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Microbiology. 1996 Apr;142 ( Pt 4):809-16.

Characterization of a prolinase gene and its product and an adjacent ABC transporter gene from Lactobacillus helveticus.

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Agricultural Research Centre of Finland, Food Research Institute.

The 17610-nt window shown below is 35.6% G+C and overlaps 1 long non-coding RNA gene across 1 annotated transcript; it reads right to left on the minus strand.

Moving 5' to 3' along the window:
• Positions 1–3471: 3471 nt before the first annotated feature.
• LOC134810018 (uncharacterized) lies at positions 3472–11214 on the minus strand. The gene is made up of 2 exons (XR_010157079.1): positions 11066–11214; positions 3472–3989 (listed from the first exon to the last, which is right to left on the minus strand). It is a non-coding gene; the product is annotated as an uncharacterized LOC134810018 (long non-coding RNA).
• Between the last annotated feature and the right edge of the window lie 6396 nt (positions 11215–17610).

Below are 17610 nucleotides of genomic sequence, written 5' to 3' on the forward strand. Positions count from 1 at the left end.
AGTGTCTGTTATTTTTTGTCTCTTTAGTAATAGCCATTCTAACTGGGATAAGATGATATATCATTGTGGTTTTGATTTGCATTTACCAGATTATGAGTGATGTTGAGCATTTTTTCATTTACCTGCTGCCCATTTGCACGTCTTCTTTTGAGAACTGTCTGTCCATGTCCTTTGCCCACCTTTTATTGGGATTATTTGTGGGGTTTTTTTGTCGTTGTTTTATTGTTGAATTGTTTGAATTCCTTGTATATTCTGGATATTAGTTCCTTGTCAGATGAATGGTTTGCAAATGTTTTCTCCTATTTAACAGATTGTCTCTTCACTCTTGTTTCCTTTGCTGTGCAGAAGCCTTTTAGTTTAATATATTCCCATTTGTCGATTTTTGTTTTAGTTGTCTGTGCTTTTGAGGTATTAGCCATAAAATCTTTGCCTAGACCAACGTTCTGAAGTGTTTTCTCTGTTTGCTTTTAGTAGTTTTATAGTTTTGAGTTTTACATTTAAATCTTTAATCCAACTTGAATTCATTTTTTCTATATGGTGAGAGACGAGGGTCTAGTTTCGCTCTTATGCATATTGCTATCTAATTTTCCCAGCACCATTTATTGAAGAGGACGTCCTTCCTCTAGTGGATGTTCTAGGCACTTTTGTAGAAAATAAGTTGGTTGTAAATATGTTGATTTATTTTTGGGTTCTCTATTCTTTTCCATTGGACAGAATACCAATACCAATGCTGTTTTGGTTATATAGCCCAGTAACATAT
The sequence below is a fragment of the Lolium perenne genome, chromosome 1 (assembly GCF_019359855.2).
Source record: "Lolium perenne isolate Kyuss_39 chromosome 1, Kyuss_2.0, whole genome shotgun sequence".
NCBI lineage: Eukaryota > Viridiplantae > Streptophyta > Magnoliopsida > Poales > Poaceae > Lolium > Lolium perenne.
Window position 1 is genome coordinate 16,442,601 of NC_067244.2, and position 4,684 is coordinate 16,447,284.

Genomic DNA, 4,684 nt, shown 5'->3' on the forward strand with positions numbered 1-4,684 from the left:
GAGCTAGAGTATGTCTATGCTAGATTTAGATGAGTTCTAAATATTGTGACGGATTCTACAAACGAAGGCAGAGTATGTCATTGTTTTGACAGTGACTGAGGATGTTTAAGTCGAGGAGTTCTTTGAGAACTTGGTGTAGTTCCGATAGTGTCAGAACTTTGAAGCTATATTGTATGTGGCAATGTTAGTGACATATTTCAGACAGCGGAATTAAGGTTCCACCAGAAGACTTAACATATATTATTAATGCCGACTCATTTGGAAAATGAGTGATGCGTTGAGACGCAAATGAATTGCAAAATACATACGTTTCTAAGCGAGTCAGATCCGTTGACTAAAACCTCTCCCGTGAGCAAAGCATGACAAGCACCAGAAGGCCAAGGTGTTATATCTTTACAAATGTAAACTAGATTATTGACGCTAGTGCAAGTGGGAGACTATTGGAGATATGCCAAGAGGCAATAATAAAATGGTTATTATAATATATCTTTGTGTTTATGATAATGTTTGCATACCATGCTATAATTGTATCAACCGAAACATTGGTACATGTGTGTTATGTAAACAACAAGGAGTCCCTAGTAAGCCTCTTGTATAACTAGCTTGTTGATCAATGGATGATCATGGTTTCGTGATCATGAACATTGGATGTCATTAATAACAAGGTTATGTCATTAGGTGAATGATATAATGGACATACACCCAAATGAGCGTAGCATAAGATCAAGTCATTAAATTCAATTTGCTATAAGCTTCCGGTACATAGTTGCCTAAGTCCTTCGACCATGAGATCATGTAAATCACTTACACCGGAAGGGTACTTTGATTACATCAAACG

A prolinase (pepR) gene was cloned from an industrial Lactobacillus helveticus strain (53/7). Three clones, hybridizing with a gene probe specific for a peptidase shown to have activity against di- and tripeptides, were detected from a L. helveticus genomic library constructed in Escherichia coli. None of the three clones, however, showed enzyme activity against the di- or tripeptide substrates tested. One of the clones, carrying a vector with a 5.5 kb insert, was further characterized by DNA sequencing. The sequence analysis revealed the presence of two ORFs, ORF1 and ORF2 of 912 and 1602 bp, respectively. ORF2, located upstream of and in the opposite orientation to ORF1, had a promoter region overlapping that of ORF1. ORF1 had the capacity to encode a 35083 Da protein. When amplified by PCR, ORF1 with its control regions specified a 35 kDa protein in E. coli that was able to hydrolyse dipeptides, with highest activity against Pro-Leu, whereas from the tripeptides tested, only Leu-Leu-Leu was slowly degraded. By the substrate-specificity profile and protein homologies, the 35 kDa protein was identified as a prolinase. The activity of the cloned prolinase was inhibited by p-hydroxymercuribenzoate. Northern and primer-extension analyses of ORF1 revealed a 1.25 kb transcript and two adjacent transcription start sites, respectively, thus confirming the DNA sequence data. ORF2 had encoding capacity for a 59.5 kDa protein that showed significant homology to several members of the family of ABC transporters. Determination of the mRNA levels at different growth phases revealed that the pepR gene and ORF2 are transcribed in L. helveticus at the exponential and stationary phases of growth, respectively. Furthermore, two ORF2 deletion constructs, carrying the intact pepR gene, showed that this upstream operon adversely affected PepR activity in E. coli, which explains the enzymic inactivity of the original clones.

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